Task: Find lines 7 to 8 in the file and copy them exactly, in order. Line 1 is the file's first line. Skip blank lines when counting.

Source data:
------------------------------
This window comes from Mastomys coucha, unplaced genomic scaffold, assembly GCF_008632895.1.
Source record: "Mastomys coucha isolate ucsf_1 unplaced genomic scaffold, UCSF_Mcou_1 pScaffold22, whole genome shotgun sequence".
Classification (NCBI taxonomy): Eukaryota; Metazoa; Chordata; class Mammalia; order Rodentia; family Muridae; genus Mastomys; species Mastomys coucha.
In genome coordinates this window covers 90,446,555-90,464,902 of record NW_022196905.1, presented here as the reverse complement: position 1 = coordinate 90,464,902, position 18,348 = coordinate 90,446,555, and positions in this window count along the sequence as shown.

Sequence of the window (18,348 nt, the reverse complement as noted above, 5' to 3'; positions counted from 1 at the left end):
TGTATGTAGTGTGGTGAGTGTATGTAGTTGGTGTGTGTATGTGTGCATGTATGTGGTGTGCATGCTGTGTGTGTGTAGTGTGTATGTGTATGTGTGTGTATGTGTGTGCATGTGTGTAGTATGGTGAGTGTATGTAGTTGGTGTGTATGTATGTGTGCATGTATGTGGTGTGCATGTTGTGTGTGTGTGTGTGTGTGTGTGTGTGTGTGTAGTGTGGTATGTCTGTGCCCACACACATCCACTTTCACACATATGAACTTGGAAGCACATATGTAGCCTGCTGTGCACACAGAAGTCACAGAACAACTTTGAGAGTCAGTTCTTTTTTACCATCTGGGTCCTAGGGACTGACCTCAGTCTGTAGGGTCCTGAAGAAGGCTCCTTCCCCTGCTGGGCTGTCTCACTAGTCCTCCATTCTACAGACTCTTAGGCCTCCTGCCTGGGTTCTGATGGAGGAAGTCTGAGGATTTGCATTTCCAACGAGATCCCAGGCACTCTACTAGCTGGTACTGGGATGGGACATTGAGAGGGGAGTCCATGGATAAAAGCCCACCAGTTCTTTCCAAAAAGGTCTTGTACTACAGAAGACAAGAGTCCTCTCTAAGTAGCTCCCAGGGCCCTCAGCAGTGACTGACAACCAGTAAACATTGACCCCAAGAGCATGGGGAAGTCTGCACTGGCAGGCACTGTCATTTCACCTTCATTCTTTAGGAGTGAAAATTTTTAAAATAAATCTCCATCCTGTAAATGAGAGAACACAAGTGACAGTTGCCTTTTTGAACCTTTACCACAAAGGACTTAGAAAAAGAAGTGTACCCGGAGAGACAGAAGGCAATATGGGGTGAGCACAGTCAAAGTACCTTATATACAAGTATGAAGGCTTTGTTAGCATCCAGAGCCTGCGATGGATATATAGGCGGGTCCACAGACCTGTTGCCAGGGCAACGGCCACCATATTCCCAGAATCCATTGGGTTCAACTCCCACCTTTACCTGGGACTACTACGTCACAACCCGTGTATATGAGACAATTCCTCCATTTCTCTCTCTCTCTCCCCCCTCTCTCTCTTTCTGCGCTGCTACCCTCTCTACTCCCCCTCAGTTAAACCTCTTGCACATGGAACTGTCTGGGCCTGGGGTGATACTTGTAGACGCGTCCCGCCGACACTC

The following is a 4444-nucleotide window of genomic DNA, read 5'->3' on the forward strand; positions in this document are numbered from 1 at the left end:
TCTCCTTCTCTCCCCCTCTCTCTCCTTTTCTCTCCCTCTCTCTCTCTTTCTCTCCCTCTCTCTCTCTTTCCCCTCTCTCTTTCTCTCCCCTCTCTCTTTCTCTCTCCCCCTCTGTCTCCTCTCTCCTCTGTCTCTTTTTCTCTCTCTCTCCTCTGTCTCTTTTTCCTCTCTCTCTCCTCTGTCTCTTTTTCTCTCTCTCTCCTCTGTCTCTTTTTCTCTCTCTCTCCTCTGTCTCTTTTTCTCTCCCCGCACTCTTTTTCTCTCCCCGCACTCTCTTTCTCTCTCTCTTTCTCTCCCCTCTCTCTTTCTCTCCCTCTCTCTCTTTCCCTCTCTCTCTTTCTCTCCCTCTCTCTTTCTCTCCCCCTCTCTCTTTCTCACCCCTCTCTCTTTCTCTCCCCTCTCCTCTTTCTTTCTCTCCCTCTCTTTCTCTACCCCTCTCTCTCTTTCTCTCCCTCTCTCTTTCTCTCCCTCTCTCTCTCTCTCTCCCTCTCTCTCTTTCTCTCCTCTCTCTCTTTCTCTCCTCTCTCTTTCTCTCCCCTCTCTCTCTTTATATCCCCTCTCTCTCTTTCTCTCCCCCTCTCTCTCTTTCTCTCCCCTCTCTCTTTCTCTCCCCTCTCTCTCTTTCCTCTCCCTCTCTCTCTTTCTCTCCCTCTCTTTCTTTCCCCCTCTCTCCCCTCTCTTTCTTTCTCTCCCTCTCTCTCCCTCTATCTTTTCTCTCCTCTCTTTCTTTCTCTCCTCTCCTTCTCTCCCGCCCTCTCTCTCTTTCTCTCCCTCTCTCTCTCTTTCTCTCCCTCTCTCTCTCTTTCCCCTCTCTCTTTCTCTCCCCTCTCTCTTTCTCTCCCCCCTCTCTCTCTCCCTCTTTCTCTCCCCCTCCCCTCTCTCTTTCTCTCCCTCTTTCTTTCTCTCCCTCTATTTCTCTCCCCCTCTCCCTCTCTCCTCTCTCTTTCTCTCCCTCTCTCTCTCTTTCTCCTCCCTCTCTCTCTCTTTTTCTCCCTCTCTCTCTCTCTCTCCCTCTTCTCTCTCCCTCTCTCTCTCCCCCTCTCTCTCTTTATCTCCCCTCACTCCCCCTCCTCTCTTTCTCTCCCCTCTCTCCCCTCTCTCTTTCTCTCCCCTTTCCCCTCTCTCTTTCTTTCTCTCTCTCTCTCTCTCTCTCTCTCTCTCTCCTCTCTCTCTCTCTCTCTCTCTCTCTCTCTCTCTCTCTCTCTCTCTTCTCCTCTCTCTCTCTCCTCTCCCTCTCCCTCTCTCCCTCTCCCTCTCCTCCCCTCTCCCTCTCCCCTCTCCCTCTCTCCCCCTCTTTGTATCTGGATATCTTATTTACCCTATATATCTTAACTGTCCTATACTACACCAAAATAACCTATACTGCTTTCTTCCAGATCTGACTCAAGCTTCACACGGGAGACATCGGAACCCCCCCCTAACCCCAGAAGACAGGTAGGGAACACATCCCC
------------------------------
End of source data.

The following is a 4444-nucleotide window of genomic DNA, read 5'->3' on the forward strand; positions in this document are numbered from 1 at the left end:
TCTCCTTCTCTCCCCCTCTCTCTCCTTTTCTCTCCCTCTCTCTCTCTTTCTCTCCCTCTCTCTCTCTTTCCCCTCTCTCTTTCTCTCCCCTCTCTCTTTCTCTCTCCCCCTCTGTCTCCTCTCTCCTCTGTCTCTTTTTCTCTCTCTCTCCTCTGTCTCTTTTTCCTCTCTCTCTCCTCTGTCTCTTTTTCTCTCTCTCTCCTCTGTCTCTTTTTCTCTCTCTCTCCTCTGTCTCTTTTTCTCTCCCCGCACTCTTTTTCTCTCCCCGCACTCTCTTTCTCTCTCTCTTTCTCTCCCCTCTCTCTTTCTCTCCCTCTCTCTCTTTCCCTCTCTCTCTTTCTCTCCCTCTCTCTTTCTCTCCCCCTCTCTCTTTCTCACCCCTCTCTCTTTCTCTCCCCTCTCCTCTTTCTTTCTCTCCCTCTCTTTCTCTACCCCTCTCTCTCTTTCTCTCCCTCTCTCTTTCTCTCCCTCTCTCTCTCTCTCTCCCTCTCTCTCTTTCTCTCCTCTCTCTCTTTCTCTCCTCTCTCTTTCTCTCCCCTCTCTCTCTTTATATCCCCTCTCTCTCTTTCTCTCCCCCTCTCTCTCTTTCTCTCCCCTCTCTCTTTCTCTCCCCTCTCTCTCTTTCCTCTCCCTCTCTCTCTTTCTCTCCCTCTCTTTCTTTCCCCCTCTCTCCCCTCTCTTTCTTTCTCTCCCTCTCTCTCCCTCTATCTTTTCTCTCCTCTCTTTCTTTCTCTCCTCTCCTTCTCTCCCGCCCTCTCTCTCTTTCTCTCCCTCTCTCTCTCTTTCTCTCCCTCTCTCTCTCTTTCCCCTCTCTCTTTCTCTCCCCTCTCTCTTTCTCTCCCCCCTCTCTCTCTCCCTCTTTCTCTCCCCCTCCCCTCTCTCTTTCTCTCCCTCTTTCTTTCTCTCCCTCTATTTCTCTCCCCCTCTCCCTCTCTCCTCTCTCTTTCTCTCCCTCTCTCTCTCTTTCTCCTCCCTCTCTCTCTCTTTTTCTCCCTCTCTCTCTCTCTCTCCCTCTTCTCTCTCCCTCTCTCTCTCCCCCTCTCTCTCTTTATCTCCCCTCACTCCCCCTCCTCTCTTTCTCTCCCCTCTCTCCCCTCTCTCTTTCTCTCCCCTTTCCCCTCTCTCTTTCTTTCTCTCTCTCTCTCTCTCTCTCTCTCTCTCTCCTCTCTCTCTCTCTCTCTCTCTCTCTCTCTCTCTCTCTCTCTCTCTTCTCCTCTCTCTCTCTCCTCTCCCTCTCCCTCTCTCCCTCTCCCTCTCCTCCCCTCTCCCTCTCCCCTCTCCCTCTCTCCCCCTCTTTGTATCTGGATATCTTATTTACCCTATATATCTTAACTGTCCTATACTACACCAAAATAACCTATACTGCTTTCTTCCAGATCTGACTCAAGCTTCACACGGGAGACATCGGAACCCCCCCCTAACCCCAGAAGACAGGTAGGGAACACATCCCC